Googling “Indian food in America” yields some rather disheartening results. From The Washington Post’s “Why delicious Indian food is surprisingly unpopular in the U.S.” to The Huffington Post’s “Is Indian food finally…trendy?!” the top results seem to paint a picture of a high barrier to enter the CPG market on a platform of samosa and ghee. According to The Washington Post’s story, Indian ingredients for cooking at home only account for 1.2 percent of the ethnic market share.
Beyond that, very few of the “Indian” food brands in an American grocery store would be accepted and even recognized in India. What the U.S. has — as with many foreign cuisines — is Indian food adapted for the American palate.
The news isn’t all bad though. Just this year Tasty Bite, which produces predominantly Indian inspired dishes, was acquired for an undisclosed sum by Kagome company of Japan. There’s also been a rise in new Indian-inspired products, including Whole Foods Market private label naan chips, Padma Lakshmi’s frozen rice dishes and Bandar Food’s lentil crisps.
So what is the future of Indian food in America’s grocery stores? Project NOSH spoke with a pair entrepreneurs at Natural Products Expo East to try to figure it out. Maya Kaimal has been in grocery stores nationwide for well over ten years with her eponymous line of sauces and snacks, while Shiraz Noor is just entering the market as a co-founder of The Chaat Company.
Our key takeaway: while both Maya Kaimal Fine Indian Foods and The Chaat Company have a laser focus on quality, the two differ in an approach to authenticity and growth structure.
Maya Kaimal: Finding the Consumers Who Appreciate Your Point of View
Maya Kaimal is strong, confident entrepreneur who knows exactly who she and her brand are. Born to an Indian father and American mother, Kaimal is an accomplished cook who won the Julia Child Award for best first book for Curried Flavors: Family Recipes from South India.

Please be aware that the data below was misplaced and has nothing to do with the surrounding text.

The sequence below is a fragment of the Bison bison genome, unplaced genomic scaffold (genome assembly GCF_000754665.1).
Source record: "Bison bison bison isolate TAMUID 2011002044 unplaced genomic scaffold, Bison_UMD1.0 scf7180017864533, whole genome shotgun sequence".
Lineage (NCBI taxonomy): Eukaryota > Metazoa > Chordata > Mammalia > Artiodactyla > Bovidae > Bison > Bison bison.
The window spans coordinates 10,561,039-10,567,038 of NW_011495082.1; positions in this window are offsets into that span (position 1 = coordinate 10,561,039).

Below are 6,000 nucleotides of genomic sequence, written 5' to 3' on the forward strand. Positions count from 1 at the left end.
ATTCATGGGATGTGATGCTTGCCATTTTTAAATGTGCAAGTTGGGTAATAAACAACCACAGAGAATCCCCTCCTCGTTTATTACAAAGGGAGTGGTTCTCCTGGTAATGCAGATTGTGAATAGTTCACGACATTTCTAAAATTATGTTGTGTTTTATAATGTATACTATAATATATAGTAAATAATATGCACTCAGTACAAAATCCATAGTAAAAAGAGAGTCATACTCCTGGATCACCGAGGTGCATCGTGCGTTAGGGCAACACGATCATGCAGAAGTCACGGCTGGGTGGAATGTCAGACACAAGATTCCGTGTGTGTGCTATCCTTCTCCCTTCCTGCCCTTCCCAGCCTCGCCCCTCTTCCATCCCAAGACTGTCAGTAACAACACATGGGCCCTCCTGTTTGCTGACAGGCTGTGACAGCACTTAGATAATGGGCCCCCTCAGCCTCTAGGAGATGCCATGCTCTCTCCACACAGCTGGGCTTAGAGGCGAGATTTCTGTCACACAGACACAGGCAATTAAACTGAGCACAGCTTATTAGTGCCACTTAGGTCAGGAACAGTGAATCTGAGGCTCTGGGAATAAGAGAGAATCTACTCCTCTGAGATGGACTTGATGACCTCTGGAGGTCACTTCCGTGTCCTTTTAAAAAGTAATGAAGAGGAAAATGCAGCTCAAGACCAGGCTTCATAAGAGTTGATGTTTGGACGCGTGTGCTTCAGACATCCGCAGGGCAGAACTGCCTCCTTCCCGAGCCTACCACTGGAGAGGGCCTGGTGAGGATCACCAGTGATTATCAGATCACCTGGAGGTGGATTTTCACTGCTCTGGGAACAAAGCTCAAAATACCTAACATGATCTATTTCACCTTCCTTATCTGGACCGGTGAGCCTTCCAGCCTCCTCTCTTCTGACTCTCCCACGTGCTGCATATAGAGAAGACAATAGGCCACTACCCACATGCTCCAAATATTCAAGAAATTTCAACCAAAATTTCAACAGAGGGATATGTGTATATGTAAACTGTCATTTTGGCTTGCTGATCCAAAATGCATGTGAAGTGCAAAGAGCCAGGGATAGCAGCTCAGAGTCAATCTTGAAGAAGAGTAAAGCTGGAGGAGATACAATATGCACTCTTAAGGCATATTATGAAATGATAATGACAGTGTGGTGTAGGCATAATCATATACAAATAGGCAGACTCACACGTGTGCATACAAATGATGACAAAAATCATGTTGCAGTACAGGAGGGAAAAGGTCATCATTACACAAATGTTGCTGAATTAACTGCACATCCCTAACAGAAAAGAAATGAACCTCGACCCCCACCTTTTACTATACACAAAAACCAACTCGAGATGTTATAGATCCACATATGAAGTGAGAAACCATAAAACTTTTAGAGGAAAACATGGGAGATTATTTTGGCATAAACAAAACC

When she entered the grocery marketplace, Kaimal had an strategic plan. Rather than going to the “ghetto-ized” ethnic food aisle, she entered in the Specialty section as a refrigerated sauce line. Merchandised next to exotic cheeses and higher end products, her line was given a sheen of “freshness” and exposure to more adventurous shoppers who were used to paying premium prices.
Since establishing her brand with the fresh sauces, Kaimal has since diversified the line, moving into shelf stable sauces, a spicy ketchup and, most recently, a snack line of chickpea chips and naan chips. The brand’s route was to start in very traditional applications and flavors and only then branch out into products that are perhaps more accessible.
While she sees the path to building a successful Indian food brand as tricky and slower than other ethnic cuisines, Kaimal does believe there’s a future for the cuisine. At the same time, staying true to her heritage and creating items she’s passionate about are vitally important to the brand identity.
The Chaat Company: A Global Food Company for Millennials
Yes, Chaat is an Indian term (meaning savory snacks). But don’t call the Chaat company an Indian food company. While its first product of savory yogurt sold with lentil puffs certainly is inspired by the flavors of India (both he and his co-founder’s Anshu Dua have Indian ancestry but were born or raised in the U.S.), co-founder Shiraz Noor believes that there never will be a year of Indian cuisine.
In an interview with Project NOSH, Noor attributed this to a misrepresentation and misunderstanding of Indian food in America. He says that the main interaction most Americans have had with the cuisine is at lower quality buffet restaurants offering heavy dishes that have sat out for hours. With such a history, it’s no wonder that Americans are wary.
That said, Noor and Dua are undeterred. As a Millennial himself, Noor says that the generation cares less about a company’s authenticity and more about its transparency. It’s about who is making your product, where it came from and what it’s made from.
One visit to The Chaat Company’s website and you’ll see what exactly he means. There’s not a mention of India anywhere; instead there’s reference to grass-fed milk, probiotics, non-GMO ingredients, convenience and the fact the snack is gluten-free with no added sugar.
Blending Cultures and Creating Unique Brands
While Maya Kaimal Fine Indian Foods and The Chaat company have slightly different feelings on how to build a successful Indian influenced brand, where the two both agree is on emphasizing quality and strategic growth — and that’s the kind of focus that is important for any food entrepreneur.